On our April private cycling tour this past week, we feasted daily on the delicacy of the season, the famed white asparagus of Bassano. Appearing from mid-March to mid-June, the oldest legend attributes its introduction to the area hark back to the 1200s, when Saint Anthony of Padua, who was fond of this asparagus, spread knowledge of the vegetable to Bassano to appease the Lord of the Western Venetian region and nasty tyrant, Ezzelino II da Romano.
More recently, Ernest Hemingway, during his stint as a volunteer in the Red Cross of the United States during the First World War, so enjoyed the taste of an asparagus dish that he celebrated the plant in his legendary book, Farewell to Arms.
Alongside the Brenta River in Bassano the asparagus found the ideal environment: sandy, soft, well-drained and slightly calcareous soil. The soil type, combined with a particularly mild climate, produces a product recognized for its quality the world over. Its’ pale color, tenderness and sweet-sour perfume make it particularly well-suited for rice dishes, soups, pasta and salads.
During our week, we enjoyed an asparagus risotto on our first night. Later in the week, we visited a winery with a farm-to-table restaurant that produces their own asparagus. Our antipasti selection included roasted white asparagus with polenta and sopressa. Our primi was a tasting of two pasta dishes – we couldn’t make up our minds! Another asparagus risotto, and a pasta carbonara with white asparagus and poppy seeds, made with eggs from their own geese.
The white asparagus has a very different flavor than our green. It is less grassy and earthy, more refined and well rounded, with hint of sweetness. So we find many more recipes for white asparagus that you might for green. The recipe below is an updated version of a classic recipe for Tagliatelle pasta with asparagus, where apples and nuts complement the asparagus, demonstrating the range of possibilities with this versatile delicacy.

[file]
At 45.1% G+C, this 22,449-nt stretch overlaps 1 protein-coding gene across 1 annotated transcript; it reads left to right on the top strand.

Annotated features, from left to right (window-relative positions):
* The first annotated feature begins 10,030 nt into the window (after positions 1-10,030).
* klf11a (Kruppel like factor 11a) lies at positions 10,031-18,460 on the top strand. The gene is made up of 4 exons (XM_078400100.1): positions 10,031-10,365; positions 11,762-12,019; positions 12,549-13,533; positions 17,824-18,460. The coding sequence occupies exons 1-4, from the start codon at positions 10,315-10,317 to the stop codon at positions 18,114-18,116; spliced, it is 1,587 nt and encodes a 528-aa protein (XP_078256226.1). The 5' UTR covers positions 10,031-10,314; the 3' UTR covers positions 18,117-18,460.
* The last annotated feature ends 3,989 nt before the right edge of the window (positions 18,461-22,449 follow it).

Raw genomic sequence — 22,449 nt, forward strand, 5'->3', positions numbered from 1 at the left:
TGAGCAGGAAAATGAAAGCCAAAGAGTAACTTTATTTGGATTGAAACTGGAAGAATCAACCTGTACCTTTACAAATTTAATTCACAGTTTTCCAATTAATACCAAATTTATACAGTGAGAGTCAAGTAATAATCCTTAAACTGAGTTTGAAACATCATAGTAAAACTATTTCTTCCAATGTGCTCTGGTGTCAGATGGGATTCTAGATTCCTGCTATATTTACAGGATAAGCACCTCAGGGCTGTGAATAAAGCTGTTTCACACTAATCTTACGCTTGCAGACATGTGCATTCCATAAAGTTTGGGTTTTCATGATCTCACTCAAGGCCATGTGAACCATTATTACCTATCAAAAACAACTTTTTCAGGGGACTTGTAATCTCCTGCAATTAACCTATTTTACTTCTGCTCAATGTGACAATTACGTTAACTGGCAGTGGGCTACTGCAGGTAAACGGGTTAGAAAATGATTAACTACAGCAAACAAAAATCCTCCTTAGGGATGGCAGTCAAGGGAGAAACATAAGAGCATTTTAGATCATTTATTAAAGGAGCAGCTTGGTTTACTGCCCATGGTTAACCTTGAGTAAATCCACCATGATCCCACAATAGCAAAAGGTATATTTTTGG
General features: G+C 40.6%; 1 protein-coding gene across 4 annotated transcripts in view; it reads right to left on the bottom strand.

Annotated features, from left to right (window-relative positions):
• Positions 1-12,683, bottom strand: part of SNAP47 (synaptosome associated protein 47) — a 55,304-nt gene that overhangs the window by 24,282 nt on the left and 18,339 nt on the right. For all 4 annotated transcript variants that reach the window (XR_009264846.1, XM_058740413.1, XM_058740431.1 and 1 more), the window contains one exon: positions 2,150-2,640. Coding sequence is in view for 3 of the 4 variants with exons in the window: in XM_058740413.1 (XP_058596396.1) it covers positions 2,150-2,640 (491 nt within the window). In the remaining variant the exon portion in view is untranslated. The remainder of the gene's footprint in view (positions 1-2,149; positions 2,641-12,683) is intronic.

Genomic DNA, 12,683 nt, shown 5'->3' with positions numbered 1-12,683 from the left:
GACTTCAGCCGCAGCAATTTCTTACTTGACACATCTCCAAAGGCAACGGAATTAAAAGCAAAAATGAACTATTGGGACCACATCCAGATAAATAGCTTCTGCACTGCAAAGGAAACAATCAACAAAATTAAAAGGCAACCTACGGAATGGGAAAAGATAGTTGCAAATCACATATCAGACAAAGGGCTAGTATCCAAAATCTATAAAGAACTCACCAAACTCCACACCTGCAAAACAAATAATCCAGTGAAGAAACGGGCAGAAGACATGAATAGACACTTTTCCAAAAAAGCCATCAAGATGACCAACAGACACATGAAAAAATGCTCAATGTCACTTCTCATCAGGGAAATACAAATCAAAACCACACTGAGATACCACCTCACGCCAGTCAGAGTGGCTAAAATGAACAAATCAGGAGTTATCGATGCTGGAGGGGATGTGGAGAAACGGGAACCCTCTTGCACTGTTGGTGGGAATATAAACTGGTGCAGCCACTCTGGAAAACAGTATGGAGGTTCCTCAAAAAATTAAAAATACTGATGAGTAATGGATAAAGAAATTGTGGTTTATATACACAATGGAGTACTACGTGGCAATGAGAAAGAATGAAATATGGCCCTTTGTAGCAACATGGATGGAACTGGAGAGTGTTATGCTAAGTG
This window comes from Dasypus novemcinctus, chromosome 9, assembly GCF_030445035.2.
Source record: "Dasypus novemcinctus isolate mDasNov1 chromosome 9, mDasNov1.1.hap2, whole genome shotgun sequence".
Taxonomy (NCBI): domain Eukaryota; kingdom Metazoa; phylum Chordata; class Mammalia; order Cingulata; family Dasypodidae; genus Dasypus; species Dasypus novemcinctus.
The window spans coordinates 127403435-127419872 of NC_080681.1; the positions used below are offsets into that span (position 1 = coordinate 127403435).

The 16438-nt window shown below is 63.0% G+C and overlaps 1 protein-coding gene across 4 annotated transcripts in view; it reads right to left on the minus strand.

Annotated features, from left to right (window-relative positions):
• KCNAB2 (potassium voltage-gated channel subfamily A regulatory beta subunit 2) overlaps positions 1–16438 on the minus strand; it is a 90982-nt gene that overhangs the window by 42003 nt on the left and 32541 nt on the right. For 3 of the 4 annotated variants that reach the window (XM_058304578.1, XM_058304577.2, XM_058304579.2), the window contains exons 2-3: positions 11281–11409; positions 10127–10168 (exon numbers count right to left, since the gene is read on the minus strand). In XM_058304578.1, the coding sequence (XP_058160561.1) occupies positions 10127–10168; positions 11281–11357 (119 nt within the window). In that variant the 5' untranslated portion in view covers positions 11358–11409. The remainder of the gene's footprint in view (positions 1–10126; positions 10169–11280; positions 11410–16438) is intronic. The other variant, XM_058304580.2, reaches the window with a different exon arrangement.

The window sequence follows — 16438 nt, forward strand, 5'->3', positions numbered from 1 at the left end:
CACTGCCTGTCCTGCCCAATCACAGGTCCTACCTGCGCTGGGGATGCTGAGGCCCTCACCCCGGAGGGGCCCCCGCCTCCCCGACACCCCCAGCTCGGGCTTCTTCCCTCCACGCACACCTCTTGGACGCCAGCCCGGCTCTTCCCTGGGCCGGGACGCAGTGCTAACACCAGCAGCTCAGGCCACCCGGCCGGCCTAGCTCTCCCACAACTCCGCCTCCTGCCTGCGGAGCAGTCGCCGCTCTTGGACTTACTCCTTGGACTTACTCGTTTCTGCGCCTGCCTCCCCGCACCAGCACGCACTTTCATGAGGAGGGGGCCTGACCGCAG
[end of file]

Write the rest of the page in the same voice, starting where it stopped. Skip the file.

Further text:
Pairing wines with asparagus is tricky, some of the compounds can make wine taste metallic and harsh. A citrusy, unoaked white is best. Thankfully, the white asparagus is significantly less vegetal than the green, and a bit more wine-friendly. Here in Bassano, I pair it with the local white, Vespaiolo, but this will be hard to find outside of the area.
A Sauvignon Blanc is another good choice, and easy to find. With the white asparagus, I prefer an Old World style Sauvignon (from France, Italy, Spain) which are typically more mineral and herbal than New World style (USA, Australia, New Zealand) which are usually more citrusy. One from Italy I quite like is the Sauvignon from Cantina Terlan in Alto Adige. Probably not a coincidence, as the town of Terlan is know for its local delicacy, white asparagus!
Tagliatelle agli Asparagi, Mele e Noci
1/2 onion, minced
Extra virgin olive oil
1 pound fresh egg tagliatelle or other pasta
12 ounces white asparagus from Bassano, cut into 1/2 inch pieces
1 Renetta apple, peeled and chopped
2 ounces shelled walnuts, chopped
Kosher salt and freshly ground pepper
In a large saute pan, pour a bit of olive oil and saute the onion. Add the asparagus pieces and season with salt and pepper. Cooked until the asparagus is tender, about 15 minutes.
Bring a large pot of water to a rolling boil. Add salt. Add the tagliatelle and cook until al dente, which should only be a couple of minutes with fresh pasta. Drain.
Add the apples, nuts, and butter to the pan with the braised asparagus, and cook for a couple of minutes. Add the tagliatelle and stir to combine.
Serve garnished with minced parsley.